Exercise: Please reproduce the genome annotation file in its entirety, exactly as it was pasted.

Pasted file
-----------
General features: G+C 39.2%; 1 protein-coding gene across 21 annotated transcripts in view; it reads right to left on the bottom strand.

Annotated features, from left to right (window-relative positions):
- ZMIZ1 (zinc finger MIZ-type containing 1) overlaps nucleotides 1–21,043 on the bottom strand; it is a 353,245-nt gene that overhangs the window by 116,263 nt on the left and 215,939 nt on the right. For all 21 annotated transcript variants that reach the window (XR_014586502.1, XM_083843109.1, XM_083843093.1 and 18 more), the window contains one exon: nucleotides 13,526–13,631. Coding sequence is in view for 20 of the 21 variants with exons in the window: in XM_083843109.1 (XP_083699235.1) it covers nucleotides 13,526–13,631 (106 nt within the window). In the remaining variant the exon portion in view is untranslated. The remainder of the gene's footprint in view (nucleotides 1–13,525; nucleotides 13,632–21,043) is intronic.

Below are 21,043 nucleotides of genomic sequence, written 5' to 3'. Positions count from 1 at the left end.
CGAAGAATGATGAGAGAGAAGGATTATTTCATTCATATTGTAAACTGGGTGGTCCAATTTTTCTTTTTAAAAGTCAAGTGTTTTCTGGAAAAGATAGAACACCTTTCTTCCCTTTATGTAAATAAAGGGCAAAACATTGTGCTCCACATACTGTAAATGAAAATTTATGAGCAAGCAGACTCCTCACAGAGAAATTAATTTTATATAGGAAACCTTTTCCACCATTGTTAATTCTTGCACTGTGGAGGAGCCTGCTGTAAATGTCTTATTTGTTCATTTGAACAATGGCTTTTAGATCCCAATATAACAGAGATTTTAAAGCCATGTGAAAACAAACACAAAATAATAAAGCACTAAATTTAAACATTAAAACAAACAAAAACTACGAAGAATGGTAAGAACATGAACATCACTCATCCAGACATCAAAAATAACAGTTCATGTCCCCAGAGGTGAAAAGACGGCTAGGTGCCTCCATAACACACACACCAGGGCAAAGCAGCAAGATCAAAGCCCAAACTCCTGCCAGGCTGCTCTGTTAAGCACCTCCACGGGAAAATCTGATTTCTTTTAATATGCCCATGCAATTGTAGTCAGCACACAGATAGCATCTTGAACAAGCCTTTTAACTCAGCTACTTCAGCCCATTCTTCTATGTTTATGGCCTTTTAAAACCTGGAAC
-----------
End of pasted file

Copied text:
General features: G+C 39.2%; 1 protein-coding gene across 21 annotated transcripts in view; it reads right to left on the bottom strand.

Annotated features, from left to right (window-relative positions):
- ZMIZ1 (zinc finger MIZ-type containing 1) overlaps nucleotides 1–21,043 on the bottom strand; it is a 353,245-nt gene that overhangs the window by 116,263 nt on the left and 215,939 nt on the right. For all 21 annotated transcript variants that reach the window (XR_014586502.1, XM_083843109.1, XM_083843093.1 and 18 more), the window contains one exon: nucleotides 13,526–13,631. Coding sequence is in view for 20 of the 21 variants with exons in the window: in XM_083843109.1 (XP_083699235.1) it covers nucleotides 13,526–13,631 (106 nt within the window). In the remaining variant the exon portion in view is untranslated. The remainder of the gene's footprint in view (nucleotides 1–13,525; nucleotides 13,632–21,043) is intronic.

Below are 21,043 nucleotides of genomic sequence, written 5' to 3'. Positions count from 1 at the left end.
CGAAGAATGATGAGAGAGAAGGATTATTTCATTCATATTGTAAACTGGGTGGTCCAATTTTTCTTTTTAAAAGTCAAGTGTTTTCTGGAAAAGATAGAACACCTTTCTTCCCTTTATGTAAATAAAGGGCAAAACATTGTGCTCCACATACTGTAAATGAAAATTTATGAGCAAGCAGACTCCTCACAGAGAAATTAATTTTATATAGGAAACCTTTTCCACCATTGTTAATTCTTGCACTGTGGAGGAGCCTGCTGTAAATGTCTTATTTGTTCATTTGAACAATGGCTTTTAGATCCCAATATAACAGAGATTTTAAAGCCATGTGAAAACAAACACAAAATAATAAAGCACTAAATTTAAACATTAAAACAAACAAAAACTACGAAGAATGGTAAGAACATGAACATCACTCATCCAGACATCAAAAATAACAGTTCATGTCCCCAGAGGTGAAAAGACGGCTAGGTGCCTCCATAACACACACACCAGGGCAAAGCAGCAAGATCAAAGCCCAAACTCCTGCCAGGCTGCTCTGTTAAGCACCTCCACGGGAAAATCTGATTTCTTTTAATATGCCCATGCAATTGTAGTCAGCACACAGATAGCATCTTGAACAAGCCTTTTAACTCAGCTACTTCAGCCCATTCTTCTATGTTTATGGCCTTTTAAAACCTGGAAC